Watch the video above in order to get a crash course on what this net neutrality thing is all about.
YouTube user Vihart explains all the noisy debate surrounding the topic by fitting it into the analogy of a mail carrier delivering packages to people, just as internet data flows from a source (like Netflix) to its customers.
In her example, the delivery service notices a majority of the packages it delivers come from this huge bookseller and decides to do something about it, just as Comcast has noticed that an awful lot of the data it “delivers” comes from Netflix.
Here’s where the trouble begins — instead of using the money Comcast collects from its customers in order to expand and accommodate demand for Netflix’s streaming media, the ISP collected a bounty from Netflix in order to “protect” Netflix’s data from being restricted. It’s reminiscent of mob tactics — “It’d be a shame if something were to go wrong with your data,” for example.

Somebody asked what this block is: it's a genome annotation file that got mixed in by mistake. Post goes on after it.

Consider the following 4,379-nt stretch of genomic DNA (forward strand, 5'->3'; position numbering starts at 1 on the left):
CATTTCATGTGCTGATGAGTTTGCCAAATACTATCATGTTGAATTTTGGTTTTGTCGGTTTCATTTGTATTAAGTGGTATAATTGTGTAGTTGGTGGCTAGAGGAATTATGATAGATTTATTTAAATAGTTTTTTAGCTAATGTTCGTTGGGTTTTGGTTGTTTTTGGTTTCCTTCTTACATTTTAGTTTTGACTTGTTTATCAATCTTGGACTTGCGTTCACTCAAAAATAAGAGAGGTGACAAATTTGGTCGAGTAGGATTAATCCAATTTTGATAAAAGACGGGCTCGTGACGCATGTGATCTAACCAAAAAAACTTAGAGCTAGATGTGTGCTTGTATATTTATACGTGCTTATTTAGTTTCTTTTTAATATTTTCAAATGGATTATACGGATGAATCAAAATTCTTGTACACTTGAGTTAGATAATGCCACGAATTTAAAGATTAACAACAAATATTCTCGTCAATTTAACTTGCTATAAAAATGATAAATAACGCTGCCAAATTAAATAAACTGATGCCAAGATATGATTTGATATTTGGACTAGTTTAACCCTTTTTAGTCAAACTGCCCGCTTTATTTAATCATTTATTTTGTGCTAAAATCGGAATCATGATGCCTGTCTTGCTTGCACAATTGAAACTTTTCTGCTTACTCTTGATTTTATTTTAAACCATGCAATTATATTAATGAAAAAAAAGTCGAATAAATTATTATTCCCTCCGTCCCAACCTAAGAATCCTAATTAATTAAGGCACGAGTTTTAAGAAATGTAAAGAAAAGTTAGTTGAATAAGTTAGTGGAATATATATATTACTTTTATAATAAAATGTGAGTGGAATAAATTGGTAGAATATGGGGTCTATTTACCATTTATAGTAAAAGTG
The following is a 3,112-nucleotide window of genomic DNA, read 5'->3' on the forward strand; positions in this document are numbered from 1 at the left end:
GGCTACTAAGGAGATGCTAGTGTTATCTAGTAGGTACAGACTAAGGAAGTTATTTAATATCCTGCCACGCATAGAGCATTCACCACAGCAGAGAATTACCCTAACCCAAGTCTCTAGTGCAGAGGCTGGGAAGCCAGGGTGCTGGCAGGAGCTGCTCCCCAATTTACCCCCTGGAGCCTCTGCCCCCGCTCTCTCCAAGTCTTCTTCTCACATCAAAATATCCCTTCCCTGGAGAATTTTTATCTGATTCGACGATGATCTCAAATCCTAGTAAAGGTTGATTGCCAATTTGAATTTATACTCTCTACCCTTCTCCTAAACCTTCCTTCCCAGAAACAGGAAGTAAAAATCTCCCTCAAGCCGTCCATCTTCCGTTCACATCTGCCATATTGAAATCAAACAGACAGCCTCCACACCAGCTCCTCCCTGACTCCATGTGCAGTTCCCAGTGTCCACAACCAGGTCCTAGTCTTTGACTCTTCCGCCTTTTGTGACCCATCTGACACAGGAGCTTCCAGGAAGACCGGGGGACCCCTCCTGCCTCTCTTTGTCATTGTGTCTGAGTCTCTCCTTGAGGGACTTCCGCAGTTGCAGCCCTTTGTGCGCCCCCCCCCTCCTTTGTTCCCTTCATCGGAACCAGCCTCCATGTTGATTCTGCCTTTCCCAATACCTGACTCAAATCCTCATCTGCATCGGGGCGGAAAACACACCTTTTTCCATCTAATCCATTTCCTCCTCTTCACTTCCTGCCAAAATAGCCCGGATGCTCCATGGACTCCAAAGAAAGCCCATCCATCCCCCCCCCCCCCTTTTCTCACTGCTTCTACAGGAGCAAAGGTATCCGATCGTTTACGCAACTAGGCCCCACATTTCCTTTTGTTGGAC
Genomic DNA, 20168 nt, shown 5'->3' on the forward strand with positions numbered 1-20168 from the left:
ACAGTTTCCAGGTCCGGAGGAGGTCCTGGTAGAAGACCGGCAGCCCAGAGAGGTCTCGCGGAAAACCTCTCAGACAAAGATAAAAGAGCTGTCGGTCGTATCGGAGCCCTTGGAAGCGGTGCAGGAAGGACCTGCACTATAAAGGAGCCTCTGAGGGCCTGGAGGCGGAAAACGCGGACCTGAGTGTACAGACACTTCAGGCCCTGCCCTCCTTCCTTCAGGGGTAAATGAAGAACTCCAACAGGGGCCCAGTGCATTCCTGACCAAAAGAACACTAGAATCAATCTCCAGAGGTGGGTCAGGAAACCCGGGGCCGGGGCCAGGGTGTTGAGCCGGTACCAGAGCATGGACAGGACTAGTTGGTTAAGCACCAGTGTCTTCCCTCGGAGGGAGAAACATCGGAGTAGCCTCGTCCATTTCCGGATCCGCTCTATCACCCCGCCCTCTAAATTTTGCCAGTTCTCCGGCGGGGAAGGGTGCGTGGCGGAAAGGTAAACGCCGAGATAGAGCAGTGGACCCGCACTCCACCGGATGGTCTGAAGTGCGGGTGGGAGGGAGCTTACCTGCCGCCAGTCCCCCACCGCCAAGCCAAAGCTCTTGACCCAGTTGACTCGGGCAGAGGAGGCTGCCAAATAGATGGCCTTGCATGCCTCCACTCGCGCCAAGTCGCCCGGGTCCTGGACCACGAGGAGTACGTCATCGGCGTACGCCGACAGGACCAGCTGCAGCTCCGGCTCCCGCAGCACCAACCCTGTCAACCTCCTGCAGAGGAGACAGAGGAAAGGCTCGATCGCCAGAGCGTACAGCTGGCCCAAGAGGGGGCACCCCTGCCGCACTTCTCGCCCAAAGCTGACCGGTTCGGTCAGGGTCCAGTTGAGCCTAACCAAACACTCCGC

Netflix began paying Comcast for direct access to customers because its previous model of delivering content through a third-party company called Cogent resulted in slower speeds. Now that Netflix pays Comcast, content speeds are much faster.
The debate on this issue will hinge almost entirely on one point — is it OK for an internet provider to deliver data to paying customers any slower than “as quickly as they request it”? This sets the stage for internet connectivity being considered a utility in the U.S., comparable to water, electricity, and the like. If you think it is, then you should know that Comcast is already meddling with its customers utilities.
The government will make its ruling on how to proceed on May 15.
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